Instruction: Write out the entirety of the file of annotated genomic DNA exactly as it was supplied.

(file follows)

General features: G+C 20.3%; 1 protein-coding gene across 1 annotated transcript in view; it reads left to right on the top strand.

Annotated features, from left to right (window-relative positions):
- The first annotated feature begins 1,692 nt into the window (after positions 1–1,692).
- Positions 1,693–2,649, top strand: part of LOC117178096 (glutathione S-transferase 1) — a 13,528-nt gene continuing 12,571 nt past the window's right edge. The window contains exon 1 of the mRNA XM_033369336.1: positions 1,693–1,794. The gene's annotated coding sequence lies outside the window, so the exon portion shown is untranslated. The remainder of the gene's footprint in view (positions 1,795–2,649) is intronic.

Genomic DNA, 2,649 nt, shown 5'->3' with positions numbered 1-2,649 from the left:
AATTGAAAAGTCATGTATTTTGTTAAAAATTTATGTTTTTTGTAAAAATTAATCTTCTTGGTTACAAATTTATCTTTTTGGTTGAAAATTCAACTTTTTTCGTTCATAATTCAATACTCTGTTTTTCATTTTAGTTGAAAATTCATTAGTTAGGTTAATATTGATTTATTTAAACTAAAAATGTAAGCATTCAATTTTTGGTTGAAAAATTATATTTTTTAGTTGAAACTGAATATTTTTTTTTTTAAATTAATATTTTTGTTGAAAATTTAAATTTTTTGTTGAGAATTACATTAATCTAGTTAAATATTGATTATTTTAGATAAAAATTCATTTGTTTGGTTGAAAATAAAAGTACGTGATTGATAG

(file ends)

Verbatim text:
General features: G+C 20.3%; 1 protein-coding gene across 1 annotated transcript in view; it reads left to right on the top strand.

Annotated features, from left to right (window-relative positions):
- The first annotated feature begins 1,692 nt into the window (after positions 1–1,692).
- Positions 1,693–2,649, top strand: part of LOC117178096 (glutathione S-transferase 1) — a 13,528-nt gene continuing 12,571 nt past the window's right edge. The window contains exon 1 of the mRNA XM_033369336.1: positions 1,693–1,794. The gene's annotated coding sequence lies outside the window, so the exon portion shown is untranslated. The remainder of the gene's footprint in view (positions 1,795–2,649) is intronic.

Genomic DNA, 2,649 nt, shown 5'->3' with positions numbered 1-2,649 from the left:
AATTGAAAAGTCATGTATTTTGTTAAAAATTTATGTTTTTTGTAAAAATTAATCTTCTTGGTTACAAATTTATCTTTTTGGTTGAAAATTCAACTTTTTTCGTTCATAATTCAATACTCTGTTTTTCATTTTAGTTGAAAATTCATTAGTTAGGTTAATATTGATTTATTTAAACTAAAAATGTAAGCATTCAATTTTTGGTTGAAAAATTATATTTTTTAGTTGAAACTGAATATTTTTTTTTTTAAATTAATATTTTTGTTGAAAATTTAAATTTTTTGTTGAGAATTACATTAATCTAGTTAAATATTGATTATTTTAGATAAAAATTCATTTGTTTGGTTGAAAATAAAAGTACGTGATTGATAG